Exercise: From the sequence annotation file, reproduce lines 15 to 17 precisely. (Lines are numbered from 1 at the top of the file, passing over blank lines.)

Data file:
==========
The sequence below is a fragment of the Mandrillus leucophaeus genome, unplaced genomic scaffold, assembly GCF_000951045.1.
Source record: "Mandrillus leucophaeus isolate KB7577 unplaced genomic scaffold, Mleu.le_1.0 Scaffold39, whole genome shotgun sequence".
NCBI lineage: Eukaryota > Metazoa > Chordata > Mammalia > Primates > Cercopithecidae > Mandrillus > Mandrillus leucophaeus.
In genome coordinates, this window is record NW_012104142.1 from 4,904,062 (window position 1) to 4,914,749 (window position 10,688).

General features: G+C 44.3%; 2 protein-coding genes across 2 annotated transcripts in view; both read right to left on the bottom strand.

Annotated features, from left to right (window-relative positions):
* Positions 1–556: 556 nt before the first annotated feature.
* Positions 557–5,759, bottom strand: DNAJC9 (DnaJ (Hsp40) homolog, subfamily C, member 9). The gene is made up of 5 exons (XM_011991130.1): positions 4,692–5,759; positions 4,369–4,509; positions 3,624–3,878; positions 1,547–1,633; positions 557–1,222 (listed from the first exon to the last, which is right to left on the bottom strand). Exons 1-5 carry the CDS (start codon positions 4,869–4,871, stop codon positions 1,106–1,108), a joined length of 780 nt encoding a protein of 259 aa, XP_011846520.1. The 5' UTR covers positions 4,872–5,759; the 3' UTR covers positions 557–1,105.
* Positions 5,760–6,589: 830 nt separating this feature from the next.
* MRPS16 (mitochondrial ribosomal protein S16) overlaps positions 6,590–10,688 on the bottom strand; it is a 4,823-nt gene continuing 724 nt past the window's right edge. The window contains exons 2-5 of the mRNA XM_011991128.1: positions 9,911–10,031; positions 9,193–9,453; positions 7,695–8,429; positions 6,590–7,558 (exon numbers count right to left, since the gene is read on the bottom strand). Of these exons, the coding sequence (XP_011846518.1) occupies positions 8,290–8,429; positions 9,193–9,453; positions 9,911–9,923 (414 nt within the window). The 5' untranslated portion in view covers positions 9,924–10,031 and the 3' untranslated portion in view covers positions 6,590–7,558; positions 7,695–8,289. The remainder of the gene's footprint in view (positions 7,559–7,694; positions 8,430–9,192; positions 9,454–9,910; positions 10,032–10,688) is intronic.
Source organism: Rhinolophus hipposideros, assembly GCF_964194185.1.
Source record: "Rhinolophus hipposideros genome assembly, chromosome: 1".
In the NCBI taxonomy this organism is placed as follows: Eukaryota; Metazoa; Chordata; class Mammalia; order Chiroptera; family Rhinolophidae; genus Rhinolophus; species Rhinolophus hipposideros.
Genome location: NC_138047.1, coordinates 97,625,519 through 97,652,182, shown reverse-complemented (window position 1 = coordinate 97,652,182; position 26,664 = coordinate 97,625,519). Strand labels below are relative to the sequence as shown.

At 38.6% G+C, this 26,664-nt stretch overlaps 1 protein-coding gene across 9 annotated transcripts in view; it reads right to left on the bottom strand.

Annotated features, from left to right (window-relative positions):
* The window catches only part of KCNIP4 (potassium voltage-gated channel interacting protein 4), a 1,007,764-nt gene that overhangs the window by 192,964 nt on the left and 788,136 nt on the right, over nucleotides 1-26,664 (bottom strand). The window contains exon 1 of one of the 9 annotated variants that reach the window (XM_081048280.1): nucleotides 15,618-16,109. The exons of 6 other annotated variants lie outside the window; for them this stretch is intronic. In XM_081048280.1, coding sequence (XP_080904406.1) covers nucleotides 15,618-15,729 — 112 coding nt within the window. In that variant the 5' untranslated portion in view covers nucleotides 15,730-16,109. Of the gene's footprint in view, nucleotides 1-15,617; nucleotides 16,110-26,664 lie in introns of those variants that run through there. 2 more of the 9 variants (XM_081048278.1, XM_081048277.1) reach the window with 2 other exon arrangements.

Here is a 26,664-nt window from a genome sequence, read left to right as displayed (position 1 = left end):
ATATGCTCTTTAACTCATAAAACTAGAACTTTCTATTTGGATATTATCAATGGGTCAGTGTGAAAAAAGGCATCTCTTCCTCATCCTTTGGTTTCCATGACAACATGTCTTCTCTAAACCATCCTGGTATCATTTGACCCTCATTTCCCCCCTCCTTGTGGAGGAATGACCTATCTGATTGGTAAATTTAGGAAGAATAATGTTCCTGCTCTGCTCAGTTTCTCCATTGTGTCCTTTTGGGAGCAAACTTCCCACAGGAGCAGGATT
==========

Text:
At 38.6% G+C, this 26,664-nt stretch overlaps 1 protein-coding gene across 9 annotated transcripts in view; it reads right to left on the bottom strand.

Annotated features, from left to right (window-relative positions):
* The window catches only part of KCNIP4 (potassium voltage-gated channel interacting protein 4), a 1,007,764-nt gene that overhangs the window by 192,964 nt on the left and 788,136 nt on the right, over nucleotides 1-26,664 (bottom strand). The window contains exon 1 of one of the 9 annotated variants that reach the window (XM_081048280.1): nucleotides 15,618-16,109. The exons of 6 other annotated variants lie outside the window; for them this stretch is intronic. In XM_081048280.1, coding sequence (XP_080904406.1) covers nucleotides 15,618-15,729 — 112 coding nt within the window. In that variant the 5' untranslated portion in view covers nucleotides 15,730-16,109. Of the gene's footprint in view, nucleotides 1-15,617; nucleotides 16,110-26,664 lie in introns of those variants that run through there. 2 more of the 9 variants (XM_081048278.1, XM_081048277.1) reach the window with 2 other exon arrangements.